[The enemy] turned and a dogfight ensued. 2 CR 42s shot down. 1 crashed after initial attack. The others smoked and crashed in flames. Came in and get away tactics used quite successfully. The enemy seemed more determined than in my previous engagements.”
Squadron Leader Dunn reported that he was flying at 12,500 feet in vic with two other Hurricanes and saw the CR 42s at 4 o’clock 8 miles away and 4,000 feet below when in a position over Bardia. He delivered an astern attack:
[The enemy did] the usual action. Five CR 42’s shot down by flight. Self 2. E a/c were not flying in such tight formation and must have been part of a well planned larger formation which I did not see when attacking original target.”
Pilot Officer Mason later wrote:
“…two of us met a CR 42 which attacked head on but I gave him a long burst and he went down in a spin. We didn’t see him smoke or burn or hit the ground so he is unconfirmed. I have also been doing a lot of ground strafing. I fly down a road at nought feet and fire at motors and things. Interesting to fire at the back of a van full of troops. You see your bullets hitting the sand and you just move the cloud of sand up towards and past the lorry. You then see dozens of chaps pile out like nobody’s business. Some run away – some can’t!”
Squadron Leader Dunn’s Hurricane was hit and he force-landed. He returned safely the next day after having riding part of the way back on an Italian motorcycle. Pilot Officer Strong and Flying Officer Greenhill didn’t either land back at base (probably short of fuel), they were however back the next day with their fighter.
The British fighters had run across a formation of ten Fiat CR.42s from the 13o Gruppo, which had taken off from T2 at 15:20 to make a standing patrol over Sidi Azeiz to cover the SM 79s attacking the area. The formation was composed of five fighters from the 77a Squadriglia (Capitano Eduardo Travaglini, Tenente Sorvillo, Sottotenente Gianmario Zuccarini, Sottotente Mario Nicoloso and Sergente Renato Gori), one from the 82a Squadriglia (Sergente Filippo Baldin) and four from the 78a Squadriglia (this Squadriglias diary from 14 to 16 December is missing but it seems that Sottotenente Dario Magnabosco was part of this formation).
When they arrived over Sidi Azeiz, the formation was split in into two groups of five. One, under Capitano Travaglini remained at 500 metres to cover closely the Savoias that arrived in subsequent waves. The other group with the same numerical strength and under Tenente Sorvillo climbed to 3500 metres. Pilots in this last formation included Sergente Gori, Sergente Baldin and someone from the 78a Squadriglia. It was this group that was attacked from superior height by a reportedly six Hurricanes. From the description of the returning Italian pilots, it seems that the Hurricanes tried to turn with the Fiat and were quickly outmanoeuvred. After a brief but harsh dogfight, four Hurricanes were claimed with the other two as probables, all without loss to the Italian fighters.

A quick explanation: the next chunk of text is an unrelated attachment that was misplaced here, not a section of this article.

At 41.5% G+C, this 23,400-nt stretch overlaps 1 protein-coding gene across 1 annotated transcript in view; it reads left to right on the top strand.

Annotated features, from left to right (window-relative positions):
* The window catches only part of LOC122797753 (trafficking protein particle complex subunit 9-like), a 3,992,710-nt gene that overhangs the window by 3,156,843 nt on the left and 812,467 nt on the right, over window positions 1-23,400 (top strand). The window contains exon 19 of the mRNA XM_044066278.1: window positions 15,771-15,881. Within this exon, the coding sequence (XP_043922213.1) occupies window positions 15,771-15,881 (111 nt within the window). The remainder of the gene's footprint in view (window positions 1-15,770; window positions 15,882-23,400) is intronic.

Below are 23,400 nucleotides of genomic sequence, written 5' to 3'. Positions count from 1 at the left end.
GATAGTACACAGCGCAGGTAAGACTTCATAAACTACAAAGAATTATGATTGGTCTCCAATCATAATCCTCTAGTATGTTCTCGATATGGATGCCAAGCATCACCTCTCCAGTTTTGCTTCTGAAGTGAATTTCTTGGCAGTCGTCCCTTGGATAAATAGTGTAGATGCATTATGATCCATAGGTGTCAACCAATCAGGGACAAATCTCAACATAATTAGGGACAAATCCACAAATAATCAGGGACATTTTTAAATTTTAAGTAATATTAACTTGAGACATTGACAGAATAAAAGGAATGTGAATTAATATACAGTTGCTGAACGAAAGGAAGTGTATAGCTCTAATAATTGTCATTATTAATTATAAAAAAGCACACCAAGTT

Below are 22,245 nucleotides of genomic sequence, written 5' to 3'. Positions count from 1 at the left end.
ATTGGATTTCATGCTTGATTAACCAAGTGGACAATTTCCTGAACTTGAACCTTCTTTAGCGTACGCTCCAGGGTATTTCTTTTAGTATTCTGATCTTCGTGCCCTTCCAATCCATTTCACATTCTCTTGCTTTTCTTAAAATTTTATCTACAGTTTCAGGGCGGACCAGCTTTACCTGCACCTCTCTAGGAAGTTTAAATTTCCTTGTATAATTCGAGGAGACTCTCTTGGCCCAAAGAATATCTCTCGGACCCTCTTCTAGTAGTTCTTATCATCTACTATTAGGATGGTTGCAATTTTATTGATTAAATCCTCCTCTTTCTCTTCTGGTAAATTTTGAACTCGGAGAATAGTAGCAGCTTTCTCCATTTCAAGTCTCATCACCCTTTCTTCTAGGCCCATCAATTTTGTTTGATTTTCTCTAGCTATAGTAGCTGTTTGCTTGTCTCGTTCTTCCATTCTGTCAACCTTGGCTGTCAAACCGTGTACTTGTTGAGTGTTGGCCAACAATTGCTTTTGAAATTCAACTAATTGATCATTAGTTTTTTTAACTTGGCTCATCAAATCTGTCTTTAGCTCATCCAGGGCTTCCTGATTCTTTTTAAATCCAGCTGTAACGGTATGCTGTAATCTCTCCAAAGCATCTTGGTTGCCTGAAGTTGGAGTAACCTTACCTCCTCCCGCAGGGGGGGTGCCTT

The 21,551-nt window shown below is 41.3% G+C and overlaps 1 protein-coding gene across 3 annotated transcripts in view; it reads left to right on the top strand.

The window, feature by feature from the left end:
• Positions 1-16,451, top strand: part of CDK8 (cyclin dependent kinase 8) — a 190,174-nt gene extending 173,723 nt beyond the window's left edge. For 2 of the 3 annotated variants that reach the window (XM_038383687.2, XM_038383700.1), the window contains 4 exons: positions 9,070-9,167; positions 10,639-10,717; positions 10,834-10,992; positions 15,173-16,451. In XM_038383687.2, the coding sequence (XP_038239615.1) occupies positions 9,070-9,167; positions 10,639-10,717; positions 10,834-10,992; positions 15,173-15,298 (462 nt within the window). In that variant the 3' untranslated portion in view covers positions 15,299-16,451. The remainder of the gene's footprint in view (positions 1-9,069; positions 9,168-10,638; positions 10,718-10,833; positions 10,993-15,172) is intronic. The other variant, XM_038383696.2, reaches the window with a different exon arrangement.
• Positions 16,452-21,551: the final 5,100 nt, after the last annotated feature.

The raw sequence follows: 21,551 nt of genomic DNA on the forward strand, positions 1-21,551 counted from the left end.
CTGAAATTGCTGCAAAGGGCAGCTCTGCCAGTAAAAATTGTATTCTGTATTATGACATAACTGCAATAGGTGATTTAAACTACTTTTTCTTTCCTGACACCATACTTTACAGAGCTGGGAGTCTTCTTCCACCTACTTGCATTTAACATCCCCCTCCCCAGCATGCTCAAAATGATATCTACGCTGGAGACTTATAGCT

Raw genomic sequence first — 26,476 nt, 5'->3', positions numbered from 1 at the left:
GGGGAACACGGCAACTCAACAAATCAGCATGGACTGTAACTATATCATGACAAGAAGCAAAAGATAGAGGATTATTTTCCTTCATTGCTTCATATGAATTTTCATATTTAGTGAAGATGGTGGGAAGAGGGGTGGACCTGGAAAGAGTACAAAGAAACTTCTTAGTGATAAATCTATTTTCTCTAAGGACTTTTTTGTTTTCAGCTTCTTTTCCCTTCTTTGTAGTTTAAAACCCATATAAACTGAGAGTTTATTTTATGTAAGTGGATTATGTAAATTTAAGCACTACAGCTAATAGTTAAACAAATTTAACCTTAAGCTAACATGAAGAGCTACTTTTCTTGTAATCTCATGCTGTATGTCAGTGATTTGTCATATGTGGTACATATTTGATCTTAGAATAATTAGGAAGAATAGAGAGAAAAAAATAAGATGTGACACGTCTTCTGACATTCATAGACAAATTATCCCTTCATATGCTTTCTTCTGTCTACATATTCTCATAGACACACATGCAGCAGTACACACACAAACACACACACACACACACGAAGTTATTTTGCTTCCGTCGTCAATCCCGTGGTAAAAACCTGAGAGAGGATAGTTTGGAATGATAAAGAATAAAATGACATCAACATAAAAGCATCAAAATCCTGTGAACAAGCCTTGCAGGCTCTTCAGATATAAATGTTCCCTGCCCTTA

Tenente Sorvillo used 250 rounds of 12,7mm ammunition and 300 rounds of 7,7mm, Sergente Gori used 70 rounds 12,7mm ammunition and 80 rounds of 7,7mm. Sergente Baldin was the only pilot positively credited of an individual victory in the Squadriglie diaries and landed an heavily damaged plane, while according with the official history of 2o Stormo (written post-war) other individuals went to Tenente Sorvillo and Sergente Gori with the other victories shared among the pilots of the high covering section.

In 1943, he served in the 160o Gruppo Autonomo.

Sorvillo ended the war with 1 biplane victory.
He was decorated with two Medaglie d’argento al valor militare during the war.

Claims:
Kill no. Date Time Number Type Result Plane type Serial no. Locality Unit
  1940                
1 14/12/40 15:20- 1 Hurricane (a) Destroyed CR.42   25m W Bardia 77a Squadriglia
  14/12/40 15:20- 1/4 Hurricane (a) Shared destroyed CR.42   25m W Bardia 77a Squadriglia
  14/12/40 15:20- 1/4 Hurricane (a) Shared probable CR.42   25m W Bardia 77a Squadriglia
  14/12/40 15:20- 1/4 Hurricane (a) Shared probable CR.42   25m W Bardia 77a Squadriglia

Biplane victories: 1 and 1 shared destroyed, 2 shared probables.
TOTAL: 1 and 1 shared destroyed, 2 shared probables.
(a) Claimed in combat with Hurricanes from 274 Squadron. The 13o Gruppo claimed four and two probables with one CR.42 damaged. 274 Squadron claimed five and one probable while losing one Hurricane (Squadron Leader Dunn safe).

Sources:
2o Stormo - Note storiche dal 1925 al 1975 - Gino Strada, 1975 USSMA, Rome, kindly provided by Ludovico Slongo
274 Squadron Operations Record Book
Annuario Ufficiale Delle Forze Armate Del Regno D’Italia Anno 1943. Part III Regia Aeronautica – 1943 Istituto Poligrafico Dello Stato, Roma
Diario Storico 77a Squadriglia kindly provided by Ludovico Slongo
Diario Storico 78a Squadriglia kindly provided by Ludovico Slongo
Diario Storico 82a Squadriglia kindly provided by Ludovico Slongo
Fighters over the Desert - Christopher Shores and Hans Ring, 1969 Neville Spearman Limited, London
Hurricanes over Tobruk - Brian Cull with Don Minterne, 1999 Grub Street, London, ISBN 1-902304-11-X
Additional information kindly provided by Ludovico Slongo




Last modified 13 August 2012